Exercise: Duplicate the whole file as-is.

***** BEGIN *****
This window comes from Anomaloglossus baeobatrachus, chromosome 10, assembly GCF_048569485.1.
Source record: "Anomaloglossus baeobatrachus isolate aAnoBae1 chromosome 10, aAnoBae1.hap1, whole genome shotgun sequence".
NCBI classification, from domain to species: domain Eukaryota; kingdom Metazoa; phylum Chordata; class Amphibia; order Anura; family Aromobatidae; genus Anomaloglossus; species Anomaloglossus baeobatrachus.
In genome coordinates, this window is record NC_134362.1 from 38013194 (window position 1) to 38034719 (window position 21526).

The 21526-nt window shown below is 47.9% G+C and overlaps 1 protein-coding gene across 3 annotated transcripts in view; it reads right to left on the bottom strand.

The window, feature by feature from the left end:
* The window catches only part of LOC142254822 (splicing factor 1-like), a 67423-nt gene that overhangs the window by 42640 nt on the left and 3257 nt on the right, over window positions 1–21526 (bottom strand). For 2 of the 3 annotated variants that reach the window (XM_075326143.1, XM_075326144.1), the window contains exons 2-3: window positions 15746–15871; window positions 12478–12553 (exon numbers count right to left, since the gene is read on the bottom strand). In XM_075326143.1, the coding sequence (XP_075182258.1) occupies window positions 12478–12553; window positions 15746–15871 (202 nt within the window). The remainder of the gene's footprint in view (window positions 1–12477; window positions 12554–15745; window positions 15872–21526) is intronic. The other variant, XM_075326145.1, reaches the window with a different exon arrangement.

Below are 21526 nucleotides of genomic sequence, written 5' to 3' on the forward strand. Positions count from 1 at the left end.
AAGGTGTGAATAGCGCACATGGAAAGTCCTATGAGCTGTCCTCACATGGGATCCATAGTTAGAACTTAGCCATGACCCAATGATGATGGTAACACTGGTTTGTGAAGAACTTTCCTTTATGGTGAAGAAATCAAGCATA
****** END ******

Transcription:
This window comes from Anomaloglossus baeobatrachus, chromosome 10, assembly GCF_048569485.1.
Source record: "Anomaloglossus baeobatrachus isolate aAnoBae1 chromosome 10, aAnoBae1.hap1, whole genome shotgun sequence".
NCBI classification, from domain to species: domain Eukaryota; kingdom Metazoa; phylum Chordata; class Amphibia; order Anura; family Aromobatidae; genus Anomaloglossus; species Anomaloglossus baeobatrachus.
In genome coordinates, this window is record NC_134362.1 from 38013194 (window position 1) to 38034719 (window position 21526).

The 21526-nt window shown below is 47.9% G+C and overlaps 1 protein-coding gene across 3 annotated transcripts in view; it reads right to left on the bottom strand.

The window, feature by feature from the left end:
* The window catches only part of LOC142254822 (splicing factor 1-like), a 67423-nt gene that overhangs the window by 42640 nt on the left and 3257 nt on the right, over window positions 1–21526 (bottom strand). For 2 of the 3 annotated variants that reach the window (XM_075326143.1, XM_075326144.1), the window contains exons 2-3: window positions 15746–15871; window positions 12478–12553 (exon numbers count right to left, since the gene is read on the bottom strand). In XM_075326143.1, the coding sequence (XP_075182258.1) occupies window positions 12478–12553; window positions 15746–15871 (202 nt within the window). The remainder of the gene's footprint in view (window positions 1–12477; window positions 12554–15745; window positions 15872–21526) is intronic. The other variant, XM_075326145.1, reaches the window with a different exon arrangement.

Below are 21526 nucleotides of genomic sequence, written 5' to 3' on the forward strand. Positions count from 1 at the left end.
AAGGTGTGAATAGCGCACATGGAAAGTCCTATGAGCTGTCCTCACATGGGATCCATAGTTAGAACTTAGCCATGACCCAATGATGATGGTAACACTGGTTTGTGAAGAACTTTCCTTTATGGTGAAGAAATCAAGCATA